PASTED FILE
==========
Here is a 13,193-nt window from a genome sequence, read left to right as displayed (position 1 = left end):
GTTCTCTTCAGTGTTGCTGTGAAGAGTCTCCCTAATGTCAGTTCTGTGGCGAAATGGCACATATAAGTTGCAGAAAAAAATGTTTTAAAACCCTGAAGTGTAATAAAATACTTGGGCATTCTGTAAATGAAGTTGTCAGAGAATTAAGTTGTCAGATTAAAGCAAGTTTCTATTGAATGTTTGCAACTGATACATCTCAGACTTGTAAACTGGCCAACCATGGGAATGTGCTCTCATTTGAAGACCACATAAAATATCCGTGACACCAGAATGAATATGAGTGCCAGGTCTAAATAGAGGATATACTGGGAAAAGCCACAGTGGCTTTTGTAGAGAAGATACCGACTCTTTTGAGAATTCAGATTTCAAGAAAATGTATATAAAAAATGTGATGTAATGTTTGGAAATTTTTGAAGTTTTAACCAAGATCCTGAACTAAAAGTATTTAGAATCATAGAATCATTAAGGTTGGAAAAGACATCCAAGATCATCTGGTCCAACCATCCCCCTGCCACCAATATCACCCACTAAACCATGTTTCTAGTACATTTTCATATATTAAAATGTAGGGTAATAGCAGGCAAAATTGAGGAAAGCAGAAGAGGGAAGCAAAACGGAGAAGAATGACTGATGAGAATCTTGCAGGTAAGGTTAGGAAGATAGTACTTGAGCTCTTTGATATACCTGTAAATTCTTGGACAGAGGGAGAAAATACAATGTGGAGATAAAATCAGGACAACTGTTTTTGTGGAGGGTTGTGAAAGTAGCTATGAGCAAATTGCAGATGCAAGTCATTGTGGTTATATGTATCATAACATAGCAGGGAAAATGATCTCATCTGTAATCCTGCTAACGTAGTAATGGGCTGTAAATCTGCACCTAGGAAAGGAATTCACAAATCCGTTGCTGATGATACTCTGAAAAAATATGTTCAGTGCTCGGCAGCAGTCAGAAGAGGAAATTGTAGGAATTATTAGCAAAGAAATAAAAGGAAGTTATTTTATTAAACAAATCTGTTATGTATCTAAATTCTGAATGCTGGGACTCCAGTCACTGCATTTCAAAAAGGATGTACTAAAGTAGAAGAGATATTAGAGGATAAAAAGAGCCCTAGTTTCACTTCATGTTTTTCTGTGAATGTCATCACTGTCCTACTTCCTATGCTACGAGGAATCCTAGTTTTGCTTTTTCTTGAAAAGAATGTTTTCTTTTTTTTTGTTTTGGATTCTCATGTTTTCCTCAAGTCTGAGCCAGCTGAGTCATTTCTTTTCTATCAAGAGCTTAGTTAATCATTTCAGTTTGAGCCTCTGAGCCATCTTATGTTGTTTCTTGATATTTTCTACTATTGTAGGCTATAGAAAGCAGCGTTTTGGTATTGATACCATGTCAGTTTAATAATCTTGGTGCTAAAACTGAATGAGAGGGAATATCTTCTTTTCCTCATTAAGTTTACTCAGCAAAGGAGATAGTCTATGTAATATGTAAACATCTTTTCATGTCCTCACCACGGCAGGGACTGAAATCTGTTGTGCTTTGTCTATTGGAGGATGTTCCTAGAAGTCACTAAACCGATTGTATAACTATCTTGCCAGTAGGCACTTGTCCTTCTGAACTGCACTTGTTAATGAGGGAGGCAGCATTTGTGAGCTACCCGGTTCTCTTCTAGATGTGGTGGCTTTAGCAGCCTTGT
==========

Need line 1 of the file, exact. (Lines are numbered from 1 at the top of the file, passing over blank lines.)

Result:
Here is a 13,193-nt window from a genome sequence, read left to right as displayed (position 1 = left end):